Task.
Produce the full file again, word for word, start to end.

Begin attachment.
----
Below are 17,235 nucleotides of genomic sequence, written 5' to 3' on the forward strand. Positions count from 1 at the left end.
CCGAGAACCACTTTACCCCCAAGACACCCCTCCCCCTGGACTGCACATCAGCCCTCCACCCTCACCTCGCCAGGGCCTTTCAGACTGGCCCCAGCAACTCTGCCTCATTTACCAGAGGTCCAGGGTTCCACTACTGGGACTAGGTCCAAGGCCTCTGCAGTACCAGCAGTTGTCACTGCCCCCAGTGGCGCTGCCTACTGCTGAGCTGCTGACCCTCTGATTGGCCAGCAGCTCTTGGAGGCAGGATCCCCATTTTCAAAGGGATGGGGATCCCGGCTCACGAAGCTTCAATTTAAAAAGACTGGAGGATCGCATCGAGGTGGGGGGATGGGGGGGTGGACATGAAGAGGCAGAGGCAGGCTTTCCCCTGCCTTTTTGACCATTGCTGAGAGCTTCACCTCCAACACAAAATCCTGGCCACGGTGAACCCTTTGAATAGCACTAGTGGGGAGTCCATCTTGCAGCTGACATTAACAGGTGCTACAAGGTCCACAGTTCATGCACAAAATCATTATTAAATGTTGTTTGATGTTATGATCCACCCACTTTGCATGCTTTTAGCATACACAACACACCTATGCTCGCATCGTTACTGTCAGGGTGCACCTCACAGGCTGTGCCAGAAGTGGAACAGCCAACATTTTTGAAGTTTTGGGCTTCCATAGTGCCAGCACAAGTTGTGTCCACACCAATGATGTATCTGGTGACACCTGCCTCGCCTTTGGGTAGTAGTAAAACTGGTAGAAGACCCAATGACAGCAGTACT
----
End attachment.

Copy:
Below are 17,235 nucleotides of genomic sequence, written 5' to 3' on the forward strand. Positions count from 1 at the left end.
CCGAGAACCACTTTACCCCCAAGACACCCCTCCCCCTGGACTGCACATCAGCCCTCCACCCTCACCTCGCCAGGGCCTTTCAGACTGGCCCCAGCAACTCTGCCTCATTTACCAGAGGTCCAGGGTTCCACTACTGGGACTAGGTCCAAGGCCTCTGCAGTACCAGCAGTTGTCACTGCCCCCAGTGGCGCTGCCTACTGCTGAGCTGCTGACCCTCTGATTGGCCAGCAGCTCTTGGAGGCAGGATCCCCATTTTCAAAGGGATGGGGATCCCGGCTCACGAAGCTTCAATTTAAAAAGACTGGAGGATCGCATCGAGGTGGGGGGATGGGGGGGTGGACATGAAGAGGCAGAGGCAGGCTTTCCCCTGCCTTTTTGACCATTGCTGAGAGCTTCACCTCCAACACAAAATCCTGGCCACGGTGAACCCTTTGAATAGCACTAGTGGGGAGTCCATCTTGCAGCTGACATTAACAGGTGCTACAAGGTCCACAGTTCATGCACAAAATCATTATTAAATGTTGTTTGATGTTATGATCCACCCACTTTGCATGCTTTTAGCATACACAACACACCTATGCTCGCATCGTTACTGTCAGGGTGCACCTCACAGGCTGTGCCAGAAGTGGAACAGCCAACATTTTTGAAGTTTTGGGCTTCCATAGTGCCAGCACAAGTTGTGTCCACACCAATGATGTATCTGGTGACACCTGCCTCGCCTTTGGGTAGTAGTAAAACTGGTAGAAGACCCAATGACAGCAGTACT